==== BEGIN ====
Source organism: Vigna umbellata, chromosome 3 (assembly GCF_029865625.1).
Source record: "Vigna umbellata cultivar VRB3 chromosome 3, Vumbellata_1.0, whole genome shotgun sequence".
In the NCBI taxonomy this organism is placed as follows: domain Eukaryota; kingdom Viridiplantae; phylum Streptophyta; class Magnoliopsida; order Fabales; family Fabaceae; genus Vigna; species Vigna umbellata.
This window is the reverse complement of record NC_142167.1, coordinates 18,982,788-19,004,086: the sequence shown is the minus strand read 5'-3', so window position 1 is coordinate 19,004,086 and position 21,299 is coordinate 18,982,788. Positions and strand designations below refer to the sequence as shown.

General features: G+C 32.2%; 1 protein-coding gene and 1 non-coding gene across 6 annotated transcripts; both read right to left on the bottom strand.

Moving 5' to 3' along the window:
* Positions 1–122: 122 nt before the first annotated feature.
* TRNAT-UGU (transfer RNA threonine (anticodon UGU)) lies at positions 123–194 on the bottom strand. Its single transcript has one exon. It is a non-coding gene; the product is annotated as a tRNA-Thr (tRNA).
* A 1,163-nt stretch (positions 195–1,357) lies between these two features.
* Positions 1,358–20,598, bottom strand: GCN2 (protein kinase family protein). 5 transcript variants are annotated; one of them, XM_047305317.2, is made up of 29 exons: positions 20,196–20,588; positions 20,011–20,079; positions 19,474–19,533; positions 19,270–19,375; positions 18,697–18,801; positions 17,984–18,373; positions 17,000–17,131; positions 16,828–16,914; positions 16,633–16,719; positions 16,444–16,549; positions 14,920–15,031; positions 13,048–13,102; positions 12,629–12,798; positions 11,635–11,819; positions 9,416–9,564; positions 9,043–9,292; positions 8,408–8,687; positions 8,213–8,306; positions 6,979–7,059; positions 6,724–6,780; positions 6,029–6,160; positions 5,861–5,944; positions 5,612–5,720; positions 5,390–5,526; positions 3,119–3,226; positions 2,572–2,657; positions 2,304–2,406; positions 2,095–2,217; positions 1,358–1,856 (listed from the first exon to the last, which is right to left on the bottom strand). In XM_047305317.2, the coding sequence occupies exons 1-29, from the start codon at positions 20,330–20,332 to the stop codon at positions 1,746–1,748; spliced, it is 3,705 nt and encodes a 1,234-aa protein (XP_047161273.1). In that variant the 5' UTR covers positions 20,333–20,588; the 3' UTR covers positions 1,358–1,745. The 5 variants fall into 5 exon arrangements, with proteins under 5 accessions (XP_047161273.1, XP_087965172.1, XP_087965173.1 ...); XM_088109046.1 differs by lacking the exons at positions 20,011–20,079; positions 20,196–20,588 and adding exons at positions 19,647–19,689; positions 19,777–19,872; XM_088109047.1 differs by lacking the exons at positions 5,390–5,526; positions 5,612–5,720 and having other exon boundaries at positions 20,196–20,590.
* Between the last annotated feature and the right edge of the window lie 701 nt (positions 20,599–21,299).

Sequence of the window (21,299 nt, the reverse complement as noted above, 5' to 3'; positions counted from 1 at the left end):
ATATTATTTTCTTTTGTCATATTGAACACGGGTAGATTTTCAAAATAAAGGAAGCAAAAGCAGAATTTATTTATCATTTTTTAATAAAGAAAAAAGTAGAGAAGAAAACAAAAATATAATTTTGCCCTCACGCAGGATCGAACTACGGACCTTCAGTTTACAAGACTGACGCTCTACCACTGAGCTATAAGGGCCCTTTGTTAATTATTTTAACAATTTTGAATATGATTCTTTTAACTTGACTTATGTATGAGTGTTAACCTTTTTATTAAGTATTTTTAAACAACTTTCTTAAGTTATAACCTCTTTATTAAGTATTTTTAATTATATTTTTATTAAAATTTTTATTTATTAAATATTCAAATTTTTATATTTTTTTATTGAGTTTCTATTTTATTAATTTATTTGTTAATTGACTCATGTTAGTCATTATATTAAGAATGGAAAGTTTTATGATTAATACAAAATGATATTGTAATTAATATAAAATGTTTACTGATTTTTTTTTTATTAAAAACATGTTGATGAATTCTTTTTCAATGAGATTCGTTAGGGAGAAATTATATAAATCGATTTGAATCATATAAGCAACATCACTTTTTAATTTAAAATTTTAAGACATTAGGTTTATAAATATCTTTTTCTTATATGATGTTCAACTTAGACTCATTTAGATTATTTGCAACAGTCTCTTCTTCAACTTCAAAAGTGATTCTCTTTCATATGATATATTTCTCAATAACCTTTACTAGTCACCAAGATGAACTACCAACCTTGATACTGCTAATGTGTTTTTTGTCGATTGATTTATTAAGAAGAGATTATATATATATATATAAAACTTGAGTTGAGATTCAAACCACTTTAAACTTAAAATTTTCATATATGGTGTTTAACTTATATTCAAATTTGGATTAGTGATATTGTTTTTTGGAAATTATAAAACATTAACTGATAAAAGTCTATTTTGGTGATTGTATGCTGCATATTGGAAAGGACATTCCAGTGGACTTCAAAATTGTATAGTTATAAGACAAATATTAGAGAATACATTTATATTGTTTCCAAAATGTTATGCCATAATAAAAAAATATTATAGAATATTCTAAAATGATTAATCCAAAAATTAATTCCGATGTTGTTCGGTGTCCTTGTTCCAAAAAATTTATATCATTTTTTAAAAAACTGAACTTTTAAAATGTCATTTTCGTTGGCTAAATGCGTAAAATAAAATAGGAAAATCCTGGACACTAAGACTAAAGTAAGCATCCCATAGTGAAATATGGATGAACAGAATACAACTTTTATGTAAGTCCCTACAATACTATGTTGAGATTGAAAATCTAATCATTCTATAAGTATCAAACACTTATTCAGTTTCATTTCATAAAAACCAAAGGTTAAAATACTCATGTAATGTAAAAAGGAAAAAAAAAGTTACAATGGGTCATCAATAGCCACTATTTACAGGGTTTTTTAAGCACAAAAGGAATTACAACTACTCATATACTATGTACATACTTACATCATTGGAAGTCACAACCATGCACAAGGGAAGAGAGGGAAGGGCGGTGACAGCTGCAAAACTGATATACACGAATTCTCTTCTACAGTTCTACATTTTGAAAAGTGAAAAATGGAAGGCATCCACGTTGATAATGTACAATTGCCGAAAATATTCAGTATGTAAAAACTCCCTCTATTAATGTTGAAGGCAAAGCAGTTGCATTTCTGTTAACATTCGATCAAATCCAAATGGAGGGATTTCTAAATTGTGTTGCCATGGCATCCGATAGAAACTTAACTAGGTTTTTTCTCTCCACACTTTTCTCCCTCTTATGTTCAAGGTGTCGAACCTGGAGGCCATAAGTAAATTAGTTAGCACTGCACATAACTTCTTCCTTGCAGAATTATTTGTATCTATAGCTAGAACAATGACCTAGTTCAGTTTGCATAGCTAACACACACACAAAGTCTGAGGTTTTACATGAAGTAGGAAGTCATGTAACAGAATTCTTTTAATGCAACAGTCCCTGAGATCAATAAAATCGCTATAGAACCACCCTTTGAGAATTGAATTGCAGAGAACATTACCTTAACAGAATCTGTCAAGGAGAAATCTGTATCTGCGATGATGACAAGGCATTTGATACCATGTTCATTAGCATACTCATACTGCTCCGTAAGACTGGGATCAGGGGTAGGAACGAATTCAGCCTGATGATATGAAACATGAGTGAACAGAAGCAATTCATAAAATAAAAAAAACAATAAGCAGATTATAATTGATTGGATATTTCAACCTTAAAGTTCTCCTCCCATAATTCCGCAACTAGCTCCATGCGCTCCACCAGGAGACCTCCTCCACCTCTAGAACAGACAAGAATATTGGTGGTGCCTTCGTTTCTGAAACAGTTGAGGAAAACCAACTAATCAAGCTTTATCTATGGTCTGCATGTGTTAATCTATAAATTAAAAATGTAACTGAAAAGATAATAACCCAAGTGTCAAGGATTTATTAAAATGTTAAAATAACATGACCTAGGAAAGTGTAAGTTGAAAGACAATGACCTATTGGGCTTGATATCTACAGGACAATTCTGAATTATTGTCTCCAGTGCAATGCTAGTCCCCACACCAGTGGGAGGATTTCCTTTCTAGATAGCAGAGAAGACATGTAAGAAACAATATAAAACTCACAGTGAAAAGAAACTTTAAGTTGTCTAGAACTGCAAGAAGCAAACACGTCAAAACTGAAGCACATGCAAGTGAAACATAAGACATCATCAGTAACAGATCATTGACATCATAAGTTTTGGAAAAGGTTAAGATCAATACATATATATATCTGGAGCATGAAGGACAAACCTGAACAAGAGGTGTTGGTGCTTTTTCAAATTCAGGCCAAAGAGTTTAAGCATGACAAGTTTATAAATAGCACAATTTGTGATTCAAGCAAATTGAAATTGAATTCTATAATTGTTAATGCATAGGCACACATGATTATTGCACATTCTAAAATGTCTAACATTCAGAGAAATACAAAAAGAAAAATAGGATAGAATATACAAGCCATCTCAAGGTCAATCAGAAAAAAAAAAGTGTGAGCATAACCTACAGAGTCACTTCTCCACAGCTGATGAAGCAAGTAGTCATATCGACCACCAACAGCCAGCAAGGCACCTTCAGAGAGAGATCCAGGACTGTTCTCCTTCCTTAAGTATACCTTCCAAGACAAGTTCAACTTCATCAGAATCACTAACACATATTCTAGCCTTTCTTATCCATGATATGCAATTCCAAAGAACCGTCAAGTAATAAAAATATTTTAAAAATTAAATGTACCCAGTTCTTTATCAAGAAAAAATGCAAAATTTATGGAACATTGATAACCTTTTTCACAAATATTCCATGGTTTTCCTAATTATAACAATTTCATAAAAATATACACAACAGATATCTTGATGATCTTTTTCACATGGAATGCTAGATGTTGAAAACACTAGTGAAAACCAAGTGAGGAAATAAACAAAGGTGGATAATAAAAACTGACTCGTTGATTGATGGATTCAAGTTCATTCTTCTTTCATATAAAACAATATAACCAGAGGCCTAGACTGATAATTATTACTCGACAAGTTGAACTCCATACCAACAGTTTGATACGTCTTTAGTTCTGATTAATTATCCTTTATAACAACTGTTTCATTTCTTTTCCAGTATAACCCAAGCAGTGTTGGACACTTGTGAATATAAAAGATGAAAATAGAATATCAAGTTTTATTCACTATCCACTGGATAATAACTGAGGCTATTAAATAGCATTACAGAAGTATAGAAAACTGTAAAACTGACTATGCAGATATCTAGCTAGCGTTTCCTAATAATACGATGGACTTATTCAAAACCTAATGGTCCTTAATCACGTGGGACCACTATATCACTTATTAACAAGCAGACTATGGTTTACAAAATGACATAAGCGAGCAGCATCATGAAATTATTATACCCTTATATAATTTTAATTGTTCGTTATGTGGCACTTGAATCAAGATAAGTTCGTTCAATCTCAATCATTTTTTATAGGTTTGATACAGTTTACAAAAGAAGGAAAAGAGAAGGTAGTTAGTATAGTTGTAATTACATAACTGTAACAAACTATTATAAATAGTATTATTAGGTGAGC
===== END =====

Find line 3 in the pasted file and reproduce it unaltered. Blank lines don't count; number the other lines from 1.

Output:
In the NCBI taxonomy this organism is placed as follows: domain Eukaryota; kingdom Viridiplantae; phylum Streptophyta; class Magnoliopsida; order Fabales; family Fabaceae; genus Vigna; species Vigna umbellata.